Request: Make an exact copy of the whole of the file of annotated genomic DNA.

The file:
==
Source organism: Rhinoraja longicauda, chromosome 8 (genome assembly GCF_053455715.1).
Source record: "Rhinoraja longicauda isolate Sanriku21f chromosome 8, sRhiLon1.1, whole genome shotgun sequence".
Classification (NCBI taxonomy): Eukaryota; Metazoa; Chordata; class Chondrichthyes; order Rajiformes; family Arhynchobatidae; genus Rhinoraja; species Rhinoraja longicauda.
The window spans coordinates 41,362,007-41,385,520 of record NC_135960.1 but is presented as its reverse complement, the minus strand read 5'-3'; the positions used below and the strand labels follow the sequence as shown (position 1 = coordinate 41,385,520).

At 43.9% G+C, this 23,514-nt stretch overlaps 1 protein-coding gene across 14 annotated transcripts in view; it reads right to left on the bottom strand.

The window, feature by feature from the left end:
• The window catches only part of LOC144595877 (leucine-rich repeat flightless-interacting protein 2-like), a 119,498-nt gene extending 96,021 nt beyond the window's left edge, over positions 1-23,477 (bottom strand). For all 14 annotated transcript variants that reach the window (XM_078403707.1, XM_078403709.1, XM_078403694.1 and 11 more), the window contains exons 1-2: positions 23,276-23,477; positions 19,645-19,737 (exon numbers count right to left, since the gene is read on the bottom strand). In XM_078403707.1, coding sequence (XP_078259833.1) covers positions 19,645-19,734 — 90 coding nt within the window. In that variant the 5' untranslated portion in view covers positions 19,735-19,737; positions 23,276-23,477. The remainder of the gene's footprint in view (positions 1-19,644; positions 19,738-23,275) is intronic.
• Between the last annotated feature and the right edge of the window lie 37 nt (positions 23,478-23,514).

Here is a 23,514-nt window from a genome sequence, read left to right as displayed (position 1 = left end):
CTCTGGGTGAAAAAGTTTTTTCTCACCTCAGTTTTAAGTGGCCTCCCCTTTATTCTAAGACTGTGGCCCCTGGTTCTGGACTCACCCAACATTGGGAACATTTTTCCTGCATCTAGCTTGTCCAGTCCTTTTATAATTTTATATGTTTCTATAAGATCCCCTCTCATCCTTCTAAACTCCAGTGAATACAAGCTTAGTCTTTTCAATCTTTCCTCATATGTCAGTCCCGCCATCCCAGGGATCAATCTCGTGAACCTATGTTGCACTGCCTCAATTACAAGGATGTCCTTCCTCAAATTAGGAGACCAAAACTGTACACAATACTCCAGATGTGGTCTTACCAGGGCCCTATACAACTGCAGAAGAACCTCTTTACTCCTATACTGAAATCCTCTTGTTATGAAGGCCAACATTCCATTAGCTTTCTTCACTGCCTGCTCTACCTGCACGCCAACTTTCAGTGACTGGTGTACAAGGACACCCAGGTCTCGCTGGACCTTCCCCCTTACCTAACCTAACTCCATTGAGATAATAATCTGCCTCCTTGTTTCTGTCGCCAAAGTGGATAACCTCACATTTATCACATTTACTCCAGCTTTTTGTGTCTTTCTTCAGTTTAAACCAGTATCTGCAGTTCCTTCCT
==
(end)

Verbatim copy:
Source organism: Rhinoraja longicauda, chromosome 8 (genome assembly GCF_053455715.1).
Source record: "Rhinoraja longicauda isolate Sanriku21f chromosome 8, sRhiLon1.1, whole genome shotgun sequence".
Classification (NCBI taxonomy): Eukaryota; Metazoa; Chordata; class Chondrichthyes; order Rajiformes; family Arhynchobatidae; genus Rhinoraja; species Rhinoraja longicauda.
The window spans coordinates 41,362,007-41,385,520 of record NC_135960.1 but is presented as its reverse complement, the minus strand read 5'-3'; the positions used below and the strand labels follow the sequence as shown (position 1 = coordinate 41,385,520).

At 43.9% G+C, this 23,514-nt stretch overlaps 1 protein-coding gene across 14 annotated transcripts in view; it reads right to left on the bottom strand.

The window, feature by feature from the left end:
• The window catches only part of LOC144595877 (leucine-rich repeat flightless-interacting protein 2-like), a 119,498-nt gene extending 96,021 nt beyond the window's left edge, over positions 1-23,477 (bottom strand). For all 14 annotated transcript variants that reach the window (XM_078403707.1, XM_078403709.1, XM_078403694.1 and 11 more), the window contains exons 1-2: positions 23,276-23,477; positions 19,645-19,737 (exon numbers count right to left, since the gene is read on the bottom strand). In XM_078403707.1, coding sequence (XP_078259833.1) covers positions 19,645-19,734 — 90 coding nt within the window. In that variant the 5' untranslated portion in view covers positions 19,735-19,737; positions 23,276-23,477. The remainder of the gene's footprint in view (positions 1-19,644; positions 19,738-23,275) is intronic.
• Between the last annotated feature and the right edge of the window lie 37 nt (positions 23,478-23,514).

Here is a 23,514-nt window from a genome sequence, read left to right as displayed (position 1 = left end):
CTCTGGGTGAAAAAGTTTTTTCTCACCTCAGTTTTAAGTGGCCTCCCCTTTATTCTAAGACTGTGGCCCCTGGTTCTGGACTCACCCAACATTGGGAACATTTTTCCTGCATCTAGCTTGTCCAGTCCTTTTATAATTTTATATGTTTCTATAAGATCCCCTCTCATCCTTCTAAACTCCAGTGAATACAAGCTTAGTCTTTTCAATCTTTCCTCATATGTCAGTCCCGCCATCCCAGGGATCAATCTCGTGAACCTATGTTGCACTGCCTCAATTACAAGGATGTCCTTCCTCAAATTAGGAGACCAAAACTGTACACAATACTCCAGATGTGGTCTTACCAGGGCCCTATACAACTGCAGAAGAACCTCTTTACTCCTATACTGAAATCCTCTTGTTATGAAGGCCAACATTCCATTAGCTTTCTTCACTGCCTGCTCTACCTGCACGCCAACTTTCAGTGACTGGTGTACAAGGACACCCAGGTCTCGCTGGACCTTCCCCCTTACCTAACCTAACTCCATTGAGATAATAATCTGCCTCCTTGTTTCTGTCGCCAAAGTGGATAACCTCACATTTATCACATTTACTCCAGCTTTTTGTGTCTTTCTTCAGTTTAAACCAGTATCTGCAGTTCCTTCCT